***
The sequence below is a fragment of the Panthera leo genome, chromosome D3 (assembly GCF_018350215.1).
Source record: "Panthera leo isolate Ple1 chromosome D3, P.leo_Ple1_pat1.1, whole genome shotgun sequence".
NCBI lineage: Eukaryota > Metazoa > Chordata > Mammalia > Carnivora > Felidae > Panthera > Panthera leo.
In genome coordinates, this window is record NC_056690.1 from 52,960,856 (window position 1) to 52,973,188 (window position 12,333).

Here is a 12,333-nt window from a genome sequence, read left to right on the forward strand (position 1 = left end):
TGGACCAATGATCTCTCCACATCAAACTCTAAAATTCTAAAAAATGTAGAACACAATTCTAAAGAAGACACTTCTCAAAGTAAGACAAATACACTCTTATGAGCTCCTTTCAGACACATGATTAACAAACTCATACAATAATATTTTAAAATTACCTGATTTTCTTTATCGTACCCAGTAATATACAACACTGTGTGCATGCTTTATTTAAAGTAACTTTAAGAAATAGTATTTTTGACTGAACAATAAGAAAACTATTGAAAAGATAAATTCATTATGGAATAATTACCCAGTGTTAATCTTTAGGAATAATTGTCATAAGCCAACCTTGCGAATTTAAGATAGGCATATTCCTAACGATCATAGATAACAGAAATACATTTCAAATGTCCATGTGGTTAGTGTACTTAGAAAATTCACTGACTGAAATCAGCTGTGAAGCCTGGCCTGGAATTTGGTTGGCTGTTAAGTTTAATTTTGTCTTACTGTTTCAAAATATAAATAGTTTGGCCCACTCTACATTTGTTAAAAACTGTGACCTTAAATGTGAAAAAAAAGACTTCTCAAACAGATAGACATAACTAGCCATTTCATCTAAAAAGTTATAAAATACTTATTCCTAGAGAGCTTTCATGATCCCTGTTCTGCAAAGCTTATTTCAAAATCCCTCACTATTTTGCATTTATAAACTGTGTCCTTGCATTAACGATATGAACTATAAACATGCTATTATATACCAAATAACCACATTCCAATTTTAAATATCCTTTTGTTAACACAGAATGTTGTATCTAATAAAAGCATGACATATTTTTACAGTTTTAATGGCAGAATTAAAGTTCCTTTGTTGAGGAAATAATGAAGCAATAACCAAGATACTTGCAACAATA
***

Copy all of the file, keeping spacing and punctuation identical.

The sequence below is a fragment of the Panthera leo genome, chromosome D3 (assembly GCF_018350215.1).
Source record: "Panthera leo isolate Ple1 chromosome D3, P.leo_Ple1_pat1.1, whole genome shotgun sequence".
NCBI lineage: Eukaryota > Metazoa > Chordata > Mammalia > Carnivora > Felidae > Panthera > Panthera leo.
In genome coordinates, this window is record NC_056690.1 from 52,960,856 (window position 1) to 52,973,188 (window position 12,333).

Here is a 12,333-nt window from a genome sequence, read left to right on the forward strand (position 1 = left end):
TGGACCAATGATCTCTCCACATCAAACTCTAAAATTCTAAAAAATGTAGAACACAATTCTAAAGAAGACACTTCTCAAAGTAAGACAAATACACTCTTATGAGCTCCTTTCAGACACATGATTAACAAACTCATACAATAATATTTTAAAATTACCTGATTTTCTTTATCGTACCCAGTAATATACAACACTGTGTGCATGCTTTATTTAAAGTAACTTTAAGAAATAGTATTTTTGACTGAACAATAAGAAAACTATTGAAAAGATAAATTCATTATGGAATAATTACCCAGTGTTAATCTTTAGGAATAATTGTCATAAGCCAACCTTGCGAATTTAAGATAGGCATATTCCTAACGATCATAGATAACAGAAATACATTTCAAATGTCCATGTGGTTAGTGTACTTAGAAAATTCACTGACTGAAATCAGCTGTGAAGCCTGGCCTGGAATTTGGTTGGCTGTTAAGTTTAATTTTGTCTTACTGTTTCAAAATATAAATAGTTTGGCCCACTCTACATTTGTTAAAAACTGTGACCTTAAATGTGAAAAAAAAGACTTCTCAAACAGATAGACATAACTAGCCATTTCATCTAAAAAGTTATAAAATACTTATTCCTAGAGAGCTTTCATGATCCCTGTTCTGCAAAGCTTATTTCAAAATCCCTCACTATTTTGCATTTATAAACTGTGTCCTTGCATTAACGATATGAACTATAAACATGCTATTATATACCAAATAACCACATTCCAATTTTAAATATCCTTTTGTTAACACAGAATGTTGTATCTAATAAAAGCATGACATATTTTTACAGTTTTAATGGCAGAATTAAAGTTCCTTTGTTGAGGAAATAATGAAGCAATAACCAAGATACTTGCAACAATA